• living in the fresh air;
  • nutrition based on natural and raw foods: fruits, vegetables, nuts, seeds, legumes and potatoes;
  • avoidance of incorrect food combinations;
  • omission of salt, cayenne pepper and animal protein: fish, meat, dairy products and eggs;
  • drink little water (preferably distilled) because it is not needed because the fruits contain a lot of liquid.

Headache along with other symptoms

Nosebleeds and headache
The most common cause is high blood pressure.
These symptoms together can be caused by anemia.
A common cause of nosebleeds is head trauma.
A blow to the head can damage the large blood vessels in the back of the nose.
Dryness of the nasal mucosa can cause nosebleeds and headaches.
Sinusitis does not cause nosebleeds, but abuse of decongestant nasal sprays can lead to it.

Dizziness and headache
Reduced blood flow to the brain is one of the most common causes of dizziness.
Causes include:

  • Anaemia
  • Hypoglycemia
  • Heart attack
  • Tachycardia
  • Circulatory shock
  • Stroke

Spinning vertigo can also occur with age, especially if a person quickly rises from sitting or lying down.

Stool constipation and headache
Constipation can be very stressful and cause headaches.
Another consequence of constipation is loss of appetite.
Those who suffer from constipation do not feel like eating due to abdominal pain.
Often someone who suffers from constipation skips a meal and this habit can be responsible for headaches.

Nausea and headache
It is not the headache that causes nausea, but both symptoms are caused by another disorder.
A severe cold, influenza and any viral infection can lead to headaches and at the same time other symptoms such as nausea, chills, joint pain, etc.
In addition to viral infections, infections caused by bacteria, fungi and parasites can also cause nausea, headaches and other symptoms.
Excessive alcohol consumption is a common cause of headaches and nausea.
Another common factor that causes these symptoms is migraines.

Other causes of nausea and constant headaches include:

  • Cranial trauma
  • Gastrointestinal inflammation (gastroenteritis)
  • Meningitis
  • Cluster headache
  • Meniere’s disease
  • Tinnitus
  • Aneurysm
  • Vertigo
  • Excessive caffeine consumption
  • Adverse drug reactions
  • Withdrawal symptoms

Causes of headache and fever
Fever indicates that the body is fighting an infection. Often fever is accompanied by headaches.
There are many diseases that can cause headaches and fever, including:

  • Cold and influenza
  • Constipation
  • Urinary tract infection
  • Sore throat
  • pharyngitis
  • Vitamin deficiency or malnutrition
  • Food poisoning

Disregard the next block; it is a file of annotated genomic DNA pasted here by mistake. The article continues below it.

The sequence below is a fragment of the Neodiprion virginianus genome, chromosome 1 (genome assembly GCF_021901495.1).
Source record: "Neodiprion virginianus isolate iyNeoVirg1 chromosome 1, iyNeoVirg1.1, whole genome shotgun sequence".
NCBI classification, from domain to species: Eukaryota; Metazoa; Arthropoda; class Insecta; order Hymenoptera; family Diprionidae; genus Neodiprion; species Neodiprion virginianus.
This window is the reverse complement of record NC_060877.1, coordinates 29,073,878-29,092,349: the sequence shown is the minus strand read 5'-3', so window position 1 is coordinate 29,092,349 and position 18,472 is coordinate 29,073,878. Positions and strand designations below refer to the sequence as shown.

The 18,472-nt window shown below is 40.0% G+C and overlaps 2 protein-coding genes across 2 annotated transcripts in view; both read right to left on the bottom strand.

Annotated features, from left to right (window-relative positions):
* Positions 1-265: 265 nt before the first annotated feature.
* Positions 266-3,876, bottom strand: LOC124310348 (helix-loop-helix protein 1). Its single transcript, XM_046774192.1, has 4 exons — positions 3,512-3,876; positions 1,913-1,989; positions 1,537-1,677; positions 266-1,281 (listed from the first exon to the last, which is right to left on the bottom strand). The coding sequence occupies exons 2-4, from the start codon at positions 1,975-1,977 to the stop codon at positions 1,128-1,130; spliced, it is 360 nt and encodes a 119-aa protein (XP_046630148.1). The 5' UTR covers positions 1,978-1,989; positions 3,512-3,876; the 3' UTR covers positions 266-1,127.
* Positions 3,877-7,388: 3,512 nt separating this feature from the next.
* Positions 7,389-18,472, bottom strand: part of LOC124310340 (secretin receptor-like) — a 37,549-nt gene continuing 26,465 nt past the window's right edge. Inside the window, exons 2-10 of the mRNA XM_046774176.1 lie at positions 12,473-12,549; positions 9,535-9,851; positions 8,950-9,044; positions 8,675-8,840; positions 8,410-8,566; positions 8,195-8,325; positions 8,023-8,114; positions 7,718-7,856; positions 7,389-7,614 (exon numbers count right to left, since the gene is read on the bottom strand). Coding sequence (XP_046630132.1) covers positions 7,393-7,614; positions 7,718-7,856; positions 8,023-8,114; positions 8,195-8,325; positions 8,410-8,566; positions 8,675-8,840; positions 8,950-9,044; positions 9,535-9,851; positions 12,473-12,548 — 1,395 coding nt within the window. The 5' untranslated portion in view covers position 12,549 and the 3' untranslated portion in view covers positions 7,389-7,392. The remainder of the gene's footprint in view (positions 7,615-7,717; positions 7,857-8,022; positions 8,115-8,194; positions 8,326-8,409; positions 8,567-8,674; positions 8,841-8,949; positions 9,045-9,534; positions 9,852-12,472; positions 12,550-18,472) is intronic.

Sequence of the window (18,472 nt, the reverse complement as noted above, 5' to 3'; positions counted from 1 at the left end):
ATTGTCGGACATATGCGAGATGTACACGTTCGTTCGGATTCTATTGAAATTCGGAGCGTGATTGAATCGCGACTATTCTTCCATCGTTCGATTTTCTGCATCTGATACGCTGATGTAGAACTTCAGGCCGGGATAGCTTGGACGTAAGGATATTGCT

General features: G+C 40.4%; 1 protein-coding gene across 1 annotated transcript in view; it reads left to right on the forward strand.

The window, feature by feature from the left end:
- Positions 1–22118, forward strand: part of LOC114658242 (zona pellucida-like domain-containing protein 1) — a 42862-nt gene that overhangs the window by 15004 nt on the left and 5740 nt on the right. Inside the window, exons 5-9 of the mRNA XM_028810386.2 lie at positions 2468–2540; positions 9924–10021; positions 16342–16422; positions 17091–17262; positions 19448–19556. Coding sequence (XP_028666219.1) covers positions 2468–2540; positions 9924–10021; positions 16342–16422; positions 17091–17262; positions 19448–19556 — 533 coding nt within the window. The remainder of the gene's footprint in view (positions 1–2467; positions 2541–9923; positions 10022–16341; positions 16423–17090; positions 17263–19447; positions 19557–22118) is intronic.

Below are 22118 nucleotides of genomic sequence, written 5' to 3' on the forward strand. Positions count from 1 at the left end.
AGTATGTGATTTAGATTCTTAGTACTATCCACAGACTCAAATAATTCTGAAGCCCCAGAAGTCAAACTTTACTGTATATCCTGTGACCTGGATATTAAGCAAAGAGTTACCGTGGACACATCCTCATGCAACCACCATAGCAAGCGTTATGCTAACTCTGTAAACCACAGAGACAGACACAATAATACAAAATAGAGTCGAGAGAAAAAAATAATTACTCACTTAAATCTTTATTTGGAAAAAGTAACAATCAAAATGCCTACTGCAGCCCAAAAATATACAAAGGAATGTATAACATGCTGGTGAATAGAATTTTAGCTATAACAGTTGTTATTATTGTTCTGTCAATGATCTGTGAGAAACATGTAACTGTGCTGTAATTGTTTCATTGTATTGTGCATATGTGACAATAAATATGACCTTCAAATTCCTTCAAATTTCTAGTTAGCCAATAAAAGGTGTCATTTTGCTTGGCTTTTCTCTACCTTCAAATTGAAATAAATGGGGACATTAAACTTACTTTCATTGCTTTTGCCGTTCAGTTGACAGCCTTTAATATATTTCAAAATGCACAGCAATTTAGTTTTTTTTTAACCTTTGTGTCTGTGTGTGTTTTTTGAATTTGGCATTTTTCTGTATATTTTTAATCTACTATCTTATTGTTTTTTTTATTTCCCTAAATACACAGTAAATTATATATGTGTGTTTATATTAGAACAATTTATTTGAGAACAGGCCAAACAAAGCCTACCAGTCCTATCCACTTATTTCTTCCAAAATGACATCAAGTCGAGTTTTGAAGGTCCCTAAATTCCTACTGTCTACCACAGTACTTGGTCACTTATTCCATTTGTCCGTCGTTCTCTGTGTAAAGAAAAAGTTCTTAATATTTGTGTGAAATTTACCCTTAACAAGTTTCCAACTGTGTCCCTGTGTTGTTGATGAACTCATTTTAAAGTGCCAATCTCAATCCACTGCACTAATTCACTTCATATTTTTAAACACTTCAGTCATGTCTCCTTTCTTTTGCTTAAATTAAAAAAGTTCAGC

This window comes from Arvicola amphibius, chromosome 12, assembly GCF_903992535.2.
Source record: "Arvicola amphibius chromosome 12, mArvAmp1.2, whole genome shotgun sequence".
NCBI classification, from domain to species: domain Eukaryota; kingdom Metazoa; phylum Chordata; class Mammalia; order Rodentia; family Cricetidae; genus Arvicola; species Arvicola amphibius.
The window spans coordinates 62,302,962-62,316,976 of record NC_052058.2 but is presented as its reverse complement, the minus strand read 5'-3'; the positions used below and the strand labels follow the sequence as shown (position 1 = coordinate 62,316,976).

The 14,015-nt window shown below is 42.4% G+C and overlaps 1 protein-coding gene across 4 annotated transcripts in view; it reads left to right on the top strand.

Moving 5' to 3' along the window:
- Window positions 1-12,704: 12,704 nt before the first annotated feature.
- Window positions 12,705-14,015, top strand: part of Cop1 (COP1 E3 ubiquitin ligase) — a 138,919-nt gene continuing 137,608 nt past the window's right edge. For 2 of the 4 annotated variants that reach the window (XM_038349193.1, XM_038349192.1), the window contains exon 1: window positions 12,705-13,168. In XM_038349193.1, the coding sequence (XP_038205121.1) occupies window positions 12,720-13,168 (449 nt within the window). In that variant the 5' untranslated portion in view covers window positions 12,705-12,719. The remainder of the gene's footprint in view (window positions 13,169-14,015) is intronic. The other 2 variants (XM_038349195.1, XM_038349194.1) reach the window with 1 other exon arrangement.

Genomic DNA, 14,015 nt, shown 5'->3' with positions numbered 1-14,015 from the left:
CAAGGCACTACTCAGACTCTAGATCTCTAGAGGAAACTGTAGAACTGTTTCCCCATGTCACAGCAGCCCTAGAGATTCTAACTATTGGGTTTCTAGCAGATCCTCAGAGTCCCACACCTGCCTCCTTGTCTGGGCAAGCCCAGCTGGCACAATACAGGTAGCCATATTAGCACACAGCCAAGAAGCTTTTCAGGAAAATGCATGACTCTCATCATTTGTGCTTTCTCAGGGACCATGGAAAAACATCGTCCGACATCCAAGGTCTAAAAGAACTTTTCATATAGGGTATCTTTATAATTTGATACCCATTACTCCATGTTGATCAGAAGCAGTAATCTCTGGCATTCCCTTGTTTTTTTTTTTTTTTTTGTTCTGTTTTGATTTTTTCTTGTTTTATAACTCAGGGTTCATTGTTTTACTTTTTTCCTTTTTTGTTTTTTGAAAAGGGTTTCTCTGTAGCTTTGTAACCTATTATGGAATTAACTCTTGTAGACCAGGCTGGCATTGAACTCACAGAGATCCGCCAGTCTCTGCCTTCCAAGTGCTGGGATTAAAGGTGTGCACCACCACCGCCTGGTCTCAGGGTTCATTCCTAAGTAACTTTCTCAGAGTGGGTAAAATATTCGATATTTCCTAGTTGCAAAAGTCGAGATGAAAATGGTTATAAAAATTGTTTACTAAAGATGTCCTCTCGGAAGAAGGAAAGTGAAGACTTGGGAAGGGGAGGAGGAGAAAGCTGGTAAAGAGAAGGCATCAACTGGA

• Tonsillitis (tonsillitis)
  • Sinusitis
  • Gastroenteritis
  • Prostatitis
  • Measles
  • Tooth abscess
  • Reaction to drugs
  • Meningitis
  • Tuberculosis
  • Otitis media
  • Bronchitis
  • Pneumonia
  • Malaria
  • Hepatitis
  • Typhoid
  • Nephritis
  • Liver diseases
  • High or low blood pressure
  • Tumour

Causes of headaches, dizziness and fatigue

  • Migraine
  • Anaemia
  • Cardiovascular diseases. Cholesterol accumulations in the arteries reduce the flow velocity and thus the transport of blood, oxygen and nutrients to the cells.
    A heart without an adequate supply of blood and oxygen does not function properly. The consequences are dizziness.
  • Malnutrition
  • Pregnancy

Headache in children

There are several reasons that often cause headaches in children. Among these are:

  • Upper respiratory tract infections
  • Migraine
  • Tension headache
  • Meningitis
  • Eye fatigue. If children have visual disturbances, they may suffer from headaches from the age of 3/4 due to eye fatigue.
  • Brain tumor
  • Trauma
  • Environment. Humidity and weather changes often provoke headaches, not only in children, but also in adults.
  • Food. There are some foods that contain sodium glutamate (such as smoked bacon and hot dog) that can trigger headaches.
    Caffeinated foods such as chocolate, coffee, and tea can cause headaches; it is recommended to keep a food diary to find out which foods cause pain.

When to worry
If headaches occur more frequently or increase, then you should talk to a doctor about it.

Looking at the symptoms, the doctor may order tests such as magnetic resonance imaging, etc. to rule out more serious conditions.
Symptoms that may indicate a serious disorder include headache, as a result of which the child wakes up during sleep, and an increase in pain intensity or frequency.
If the child vomits without nausea or stomach pain, one should contact the doctor.
Other symptoms that should not be underestimated are:

  • Personality changes.
  • Headache that is different from the previous one.
  • Painful and stiff neck when bending forward (possible sign of meningitis).
  • The child explains that these are the worst headaches of his life.